To help manage volunteers, I recruit, motivate, and mentor program and project volunteers and if you’re able to come to the Vector Conference, you’ll hear me share just how we make this work for our online Bell Let’s Talk Day awareness campaign and our ACT 4 Me youth initiative.  Our Bell Let’s Talk campaign has both a National Campaign Manager and a National Campaign Co-Chair who themselves manage a team of regional team leaders and our ACT 4 Me program is run by a Program Manager and has two supporting volunteers. 

These people all donate their time, energy, and commitment to both Healthy Minds Canada and mental health in general to make a difference.  And it’s my job to ensure that they fully appreciate the enormous impact they have on both our organization and the mental health community as a whole. 

Recruiting is challenging, interviewing is time consuming, managing volunteers can sometimes take more of an effort than doing the work myself.  But the rewards, the added reach, the different perspectives, and awesome energy volunteers bring to HMC are so rewarding that days and weeks just fly by.  And it’s way more fun celebrating a successful initiative with people than all alone.   

At VECTor 2016 I’m not only looking forward to sharing what I’ve learned and how we pull these two programs off, but to learn from others so that I can keep improving, keep building, and keep motivating. Hope to see you there! 

Katie W. Robinette joined Healthy Minds Canada in January 2013 after a long career in government relations (both for-profit and non-profit) and campaigns & elections in Canada and the US. 

Follow Katie on Twitter  or connect with her on 
LinkedIn. 

Tags:  #VECTor16  communications volunteers  leaders of volunteers  networking  VECTor 2016  Virtual volunteering  volunteer coordinators  Volunteer Management 

Share |
PermalinkComments (0)
 

INFOGRAPHIC: Assessing Your Volunteer Training Program

Posted By Kasandra James, Subscriptions Coordinator, February 2, 2016
Updated: February 1, 2016
 

Infographic: Assessing Your Volunteer Training program 

 


As Volunteer Toronto’s Subscriptions Coordinator, Kasandra James is the first point of contact for non-profits looking for support. She facilitates monthly Subscriber Circles - discussion groups for managers and coordinators of volunteers, contributes to our Sector Space newsletter and social media communications, and makes sure our subscriptions package continues to help non-profit organizations build capacity through volunteer involvement.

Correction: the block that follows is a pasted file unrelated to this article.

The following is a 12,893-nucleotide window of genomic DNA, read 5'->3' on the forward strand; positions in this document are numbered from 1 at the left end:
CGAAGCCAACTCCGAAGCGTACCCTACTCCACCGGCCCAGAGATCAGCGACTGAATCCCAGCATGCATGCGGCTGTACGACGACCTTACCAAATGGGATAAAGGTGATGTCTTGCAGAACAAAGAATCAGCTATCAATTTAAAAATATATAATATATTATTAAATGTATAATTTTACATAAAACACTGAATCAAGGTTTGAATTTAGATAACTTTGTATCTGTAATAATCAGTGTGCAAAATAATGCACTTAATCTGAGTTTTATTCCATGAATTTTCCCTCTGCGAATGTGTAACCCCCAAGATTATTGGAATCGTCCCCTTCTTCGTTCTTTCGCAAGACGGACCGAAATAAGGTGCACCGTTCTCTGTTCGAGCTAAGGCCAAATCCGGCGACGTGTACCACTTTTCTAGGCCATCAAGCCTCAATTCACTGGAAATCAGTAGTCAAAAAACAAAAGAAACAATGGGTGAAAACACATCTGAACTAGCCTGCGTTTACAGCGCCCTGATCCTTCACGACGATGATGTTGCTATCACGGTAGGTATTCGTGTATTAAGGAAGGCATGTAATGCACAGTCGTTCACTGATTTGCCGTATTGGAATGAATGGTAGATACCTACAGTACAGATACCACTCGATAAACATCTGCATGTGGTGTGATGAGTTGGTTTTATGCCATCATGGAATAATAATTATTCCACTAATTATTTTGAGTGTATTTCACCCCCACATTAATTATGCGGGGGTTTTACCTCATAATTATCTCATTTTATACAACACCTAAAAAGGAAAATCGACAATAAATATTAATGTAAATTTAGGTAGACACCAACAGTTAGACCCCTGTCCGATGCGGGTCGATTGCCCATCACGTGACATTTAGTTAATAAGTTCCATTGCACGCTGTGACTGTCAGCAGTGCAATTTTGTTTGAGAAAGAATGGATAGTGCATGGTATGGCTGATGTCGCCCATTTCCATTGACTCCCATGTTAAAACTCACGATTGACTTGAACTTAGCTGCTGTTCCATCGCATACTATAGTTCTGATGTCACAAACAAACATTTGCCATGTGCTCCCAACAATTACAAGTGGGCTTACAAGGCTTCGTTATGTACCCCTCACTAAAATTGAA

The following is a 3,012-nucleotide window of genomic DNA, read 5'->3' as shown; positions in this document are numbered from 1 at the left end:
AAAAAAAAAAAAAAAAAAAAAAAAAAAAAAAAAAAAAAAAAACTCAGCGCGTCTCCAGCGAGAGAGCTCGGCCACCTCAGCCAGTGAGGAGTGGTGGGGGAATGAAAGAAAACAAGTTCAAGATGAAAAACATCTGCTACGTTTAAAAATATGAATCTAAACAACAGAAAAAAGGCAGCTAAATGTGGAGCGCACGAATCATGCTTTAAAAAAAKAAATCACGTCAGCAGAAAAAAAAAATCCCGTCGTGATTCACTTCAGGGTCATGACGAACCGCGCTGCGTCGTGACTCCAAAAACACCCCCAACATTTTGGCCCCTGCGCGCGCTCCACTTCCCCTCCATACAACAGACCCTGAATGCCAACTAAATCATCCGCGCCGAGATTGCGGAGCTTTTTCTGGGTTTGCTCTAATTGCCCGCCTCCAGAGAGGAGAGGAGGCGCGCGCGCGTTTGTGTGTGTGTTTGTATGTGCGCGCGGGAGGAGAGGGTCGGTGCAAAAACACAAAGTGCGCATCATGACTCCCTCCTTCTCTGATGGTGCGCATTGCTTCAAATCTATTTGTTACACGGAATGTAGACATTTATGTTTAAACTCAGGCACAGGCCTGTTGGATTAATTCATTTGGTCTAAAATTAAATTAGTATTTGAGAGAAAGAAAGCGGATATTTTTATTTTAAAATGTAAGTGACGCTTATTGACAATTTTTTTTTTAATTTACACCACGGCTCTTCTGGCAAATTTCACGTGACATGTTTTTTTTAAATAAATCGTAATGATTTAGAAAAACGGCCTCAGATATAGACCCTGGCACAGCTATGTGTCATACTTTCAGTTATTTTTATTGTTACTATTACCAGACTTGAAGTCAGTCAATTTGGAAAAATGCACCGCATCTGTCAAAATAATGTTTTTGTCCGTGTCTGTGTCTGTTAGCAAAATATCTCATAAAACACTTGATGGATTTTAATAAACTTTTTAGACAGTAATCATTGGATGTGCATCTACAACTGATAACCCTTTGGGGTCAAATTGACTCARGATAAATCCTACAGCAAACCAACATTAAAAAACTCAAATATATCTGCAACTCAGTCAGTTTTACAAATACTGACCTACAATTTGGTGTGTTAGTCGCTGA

Tags:  adult learners  Assessing your volunteer training program  How to keep volunteers  subscriber circles  volunteer engagement  Volunteer Management  Volunteer Toronto  Volunteer Training 

Share |
PermalinkComments (0)
 

How Non-Profits Can Recruit and Manage Skilled Volunteers

Posted By Leila MacDonald, VECTor16 Presenter, January 14, 2016
Updated: January 13, 2016
 Senior woman smiling
 


Lelia MacDonald presents “How to Recruit & Manage Professional Volunteers” at the 2016
VECTor Conference on March 9, 2016. 
Register now to choose her workshop, and check out some great tips below!


              

A skilled volunteer is a professional who offers specific expertise, for example in HR, strategy or marketing.  Unlike volunteers who help with operations, skilled volunteers help management. 

 

Why do you need a skilled volunteer?

·      Expertise that fills a gap

·      Short term (you don’t need to nurture them over time like an employee)

·      Unbiased third party (they are not tied to the ways things used to be and they don’t have pet projects)

·      Outside perspective (they are not caught up in the daily crises, so it’s easier for them to see the big picture)


 

6 Steps For Recruiting and Managing Skilled Volunteers

 

1. Recruit

Write a job description and post on:

·      Online posting boards (such as Volunteer Toronto)

·      Your own website, LinkedIn, Facebook, and through connections of your Board of Directors

·      Local companies with a large head office

·      In Toronto, MAS is a pro bono consulting charity

 

2. Understand what is in it for them

You can pay a skilled volunteer in ways other than money.  Perhaps they want to build their resume or learn a new industry.  Perhaps they want to give back using the skills they learned in their career.  Perhaps they want to see the difference they can make.  Being open about their needs will help you trust them to stay motivated and give their project the attention it deserves.